Oocyte donation is generally accomplished by synchronizing the infertile woman's menstrual cycle with a donor ovarian stimulation cycle (3, 4). Oocyte donation IVF generally has the highest live birth rates (5) of any IVF treatment in the United States (6).

The most common limitations with fresh cycles are related to donor availability, cost, and the need to synchronize the donor’s schedules and to achieve transfer within a certain period of time. Vitrification offers a chance to overcome the need for recipient-donor synchronization and allows a case to be assigned a specific number of oocytes, simplifying the process and also lowering the cost and efficiency of oocyte donor programs (7). A mild IVF cycle refers to the method wherein Follicle Stimulating Hormone (FSH) or Human Menopausal Gonadotropin (hMG) is administered at lower doses (up to 150 IU/day) and/or for a shorter duration in a GnRH antagonist co-treated cycle; the goal is to collect between 2 and 7 oocytes per cycle [(8). The aim of this study was to compare the laboratory and clinical outcomes of the use of equal numbers of oocytes from fresh and vitrified donor cycles.

Methods

We performed a retrospective, comparative and cross-sectional study of treatments administered to patients participating in an egg donation program at the IECH Fertility Center (January 2014 to December 2018) in Monterrey, México. From our oocyte donation program, we selected a specific group of donors to undergo mild ovarian stimulation in order to obtain a specific number of oocytes during the fresh cycle. A total of 40 patients met the inclusion criteria and underwent embryo transfer. Group 1 (n=27) received vitrified eggs obtained exclusively from ovarian stimulation cycles within our oocyte donation program and group 2 (n=13) received fresh eggs from synchronized recipient-donor cycles. Cycles with severe male factor were excluded from the analysis.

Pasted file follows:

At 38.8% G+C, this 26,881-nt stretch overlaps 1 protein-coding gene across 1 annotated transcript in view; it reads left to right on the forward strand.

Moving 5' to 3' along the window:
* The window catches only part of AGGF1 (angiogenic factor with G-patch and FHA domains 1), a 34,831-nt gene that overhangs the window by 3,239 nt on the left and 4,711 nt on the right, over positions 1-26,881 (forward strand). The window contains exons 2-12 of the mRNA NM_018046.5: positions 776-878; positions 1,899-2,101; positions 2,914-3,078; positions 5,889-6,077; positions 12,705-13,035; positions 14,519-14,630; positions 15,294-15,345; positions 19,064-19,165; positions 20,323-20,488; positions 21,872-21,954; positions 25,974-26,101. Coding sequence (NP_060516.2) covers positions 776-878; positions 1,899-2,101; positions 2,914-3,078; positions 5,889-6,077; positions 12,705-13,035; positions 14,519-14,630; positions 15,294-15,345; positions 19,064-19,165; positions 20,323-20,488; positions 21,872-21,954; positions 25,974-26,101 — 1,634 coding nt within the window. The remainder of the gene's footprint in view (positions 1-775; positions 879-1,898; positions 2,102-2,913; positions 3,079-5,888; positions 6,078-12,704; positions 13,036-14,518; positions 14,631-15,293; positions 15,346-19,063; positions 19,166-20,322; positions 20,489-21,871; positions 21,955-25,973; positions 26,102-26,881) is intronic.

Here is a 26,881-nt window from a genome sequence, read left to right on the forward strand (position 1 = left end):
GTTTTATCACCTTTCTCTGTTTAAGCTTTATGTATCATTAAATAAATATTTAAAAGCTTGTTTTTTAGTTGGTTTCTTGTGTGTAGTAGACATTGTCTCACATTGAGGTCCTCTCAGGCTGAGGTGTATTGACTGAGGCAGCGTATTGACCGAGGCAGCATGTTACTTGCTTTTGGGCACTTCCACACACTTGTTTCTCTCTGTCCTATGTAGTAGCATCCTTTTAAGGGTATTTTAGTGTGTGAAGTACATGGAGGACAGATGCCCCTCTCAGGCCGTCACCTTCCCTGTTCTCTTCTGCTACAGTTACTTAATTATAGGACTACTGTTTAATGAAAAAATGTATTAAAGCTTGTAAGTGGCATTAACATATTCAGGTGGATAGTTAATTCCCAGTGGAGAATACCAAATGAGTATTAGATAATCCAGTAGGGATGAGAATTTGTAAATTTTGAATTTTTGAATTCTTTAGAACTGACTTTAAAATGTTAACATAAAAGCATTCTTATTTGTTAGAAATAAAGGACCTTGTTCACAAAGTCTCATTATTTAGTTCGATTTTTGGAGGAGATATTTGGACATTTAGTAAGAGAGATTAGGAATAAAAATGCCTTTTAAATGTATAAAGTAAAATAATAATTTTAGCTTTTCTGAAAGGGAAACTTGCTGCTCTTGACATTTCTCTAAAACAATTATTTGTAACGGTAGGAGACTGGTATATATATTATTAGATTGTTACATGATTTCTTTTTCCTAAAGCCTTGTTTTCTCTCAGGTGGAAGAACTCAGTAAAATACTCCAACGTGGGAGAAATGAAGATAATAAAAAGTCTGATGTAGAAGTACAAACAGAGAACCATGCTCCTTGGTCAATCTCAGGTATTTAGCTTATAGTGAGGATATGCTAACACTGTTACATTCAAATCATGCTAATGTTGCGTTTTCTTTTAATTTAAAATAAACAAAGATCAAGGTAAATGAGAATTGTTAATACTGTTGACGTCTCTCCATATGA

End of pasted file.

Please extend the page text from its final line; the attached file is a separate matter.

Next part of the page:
Egg donors

The egg donation program includes patients aged between 18 and 25 years, with a body mass index of between 18.5 and 24.9 kg/m2. In accordance with American Society for Reproductive Medicine (ASRM) gamete and embryo donation recommendations (9), in addition to undergoing an assessment protocol that includes a clinical evaluation and complete physical examination, donors undergo serum tests to exclude infectious diseases (HIV, hepatitis B and C, VDRL, STORCH), substance abuse, and other diseases (TSH, PRL and HAM).

Mild IVF stimulation

 

Long-agonist protocols were used for all donors and 112.5 UI of recombinant FSH for 8 days of stimulation according to the ISMAAR criteria (8).

Vitrification and warming